By FELIX L. OSWALD, M.D.
"Force begets Fortitude and conquers Fortune."—Helvetius.
PHYSICAL vigor is the basis of all moral and bodily welfare, and a chief condition of permanent health. Like manly strength and female purity, gymnastics and temperance should go hand in hand. An effeminate man is half sick; without the stimulus of physical exercise, the complex organism of the human body is liable to disorders which abstinence and chastity can only partly counteract. By increasing the action of the circulatory system, athletic sports promote the elimination of effete matter and quicken all the vital processes till languor and dyspepsia disappear like rust from a busy plowshare. "When I reflect on the immunity of hard-working people from the effects of wrong and overfeeding," says Dr. Boerhaave, "I can not help thinking that most of our fashionable diseases might be cured mechanically instead of chemically, by climbing a bitterwood-tree or chopping it down, if you like, rather than swallowing a decoction of its disgusting leaves." The medical philosopher, Asclepiades, Pliny tells us, had found that health could be preserved, and if lost, restored, by physical exercise alone, and not only discarded the use of internal remedies, but made a public declaration that he would forfeit all claim to the title of a physician if he should ever fall sick or die but by violence or extreme old age. Asclepiades kept his word, for he lived upward of a century, and died from the effects of an accident. He used to prescribe a course of gymnastics for every form of bodily ailment, and the same physic might be successfully applied to certain moral disorders, incontinence, for instance, and the incipient stages of the alcohol-habit. It would be a remedy ad principium, curing the symptoms by removing the cause, for some of the besetting vices of youth can with certainty be ascribed to an excess of that potential energy which finds no outlet in the functions of our sedentary mode of life. In large cities parents owe their children a provision for a frequent opportunity of active exercise, as they owe them an antiseptic diet in a malarious climate.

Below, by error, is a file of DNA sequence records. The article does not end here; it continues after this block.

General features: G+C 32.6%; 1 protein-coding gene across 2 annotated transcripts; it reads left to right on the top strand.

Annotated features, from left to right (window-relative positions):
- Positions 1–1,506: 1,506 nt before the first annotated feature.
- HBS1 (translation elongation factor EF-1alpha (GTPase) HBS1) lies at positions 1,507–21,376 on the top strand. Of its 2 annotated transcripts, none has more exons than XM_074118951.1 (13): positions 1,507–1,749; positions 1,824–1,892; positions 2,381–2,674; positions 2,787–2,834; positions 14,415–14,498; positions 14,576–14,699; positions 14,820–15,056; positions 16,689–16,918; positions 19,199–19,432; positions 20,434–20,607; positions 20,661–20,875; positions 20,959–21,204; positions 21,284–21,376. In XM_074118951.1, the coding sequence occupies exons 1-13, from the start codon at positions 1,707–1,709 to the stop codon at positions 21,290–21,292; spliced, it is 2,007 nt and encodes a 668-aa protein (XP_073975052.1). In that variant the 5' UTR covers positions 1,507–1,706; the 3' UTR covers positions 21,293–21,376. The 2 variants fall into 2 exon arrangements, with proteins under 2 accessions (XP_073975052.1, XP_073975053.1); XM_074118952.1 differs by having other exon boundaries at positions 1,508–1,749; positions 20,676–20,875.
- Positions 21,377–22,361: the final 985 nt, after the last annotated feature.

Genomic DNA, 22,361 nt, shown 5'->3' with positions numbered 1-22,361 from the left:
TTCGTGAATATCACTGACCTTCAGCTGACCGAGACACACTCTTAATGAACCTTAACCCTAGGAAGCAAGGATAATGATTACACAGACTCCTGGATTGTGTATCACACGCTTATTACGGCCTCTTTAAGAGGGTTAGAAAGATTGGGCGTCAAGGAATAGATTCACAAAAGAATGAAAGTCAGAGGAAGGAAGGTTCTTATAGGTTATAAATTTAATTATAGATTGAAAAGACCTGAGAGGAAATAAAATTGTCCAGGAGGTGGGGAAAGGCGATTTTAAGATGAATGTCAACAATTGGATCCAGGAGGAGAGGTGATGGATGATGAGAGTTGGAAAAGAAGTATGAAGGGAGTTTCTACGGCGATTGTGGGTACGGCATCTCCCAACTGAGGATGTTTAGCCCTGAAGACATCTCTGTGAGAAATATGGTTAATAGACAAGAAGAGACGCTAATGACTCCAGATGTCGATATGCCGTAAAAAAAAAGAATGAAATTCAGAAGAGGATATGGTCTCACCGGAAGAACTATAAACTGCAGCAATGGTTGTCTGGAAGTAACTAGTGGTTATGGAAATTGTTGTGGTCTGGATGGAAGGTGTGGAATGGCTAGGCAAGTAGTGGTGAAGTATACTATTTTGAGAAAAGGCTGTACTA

Nor can this obligation be evaded by depreciating the importance of physical culture as distinct from that of the mental faculties. For the term of their earthly pilgrimage the human body and the most immortal soul are more inseparable and more interdependent than the horse and its rider: a Centaur would hardly have promoted his higher interests by neglecting the equine part of his person. "I have sinned against my brother, the Ass," said St. Francis, when the abuse of his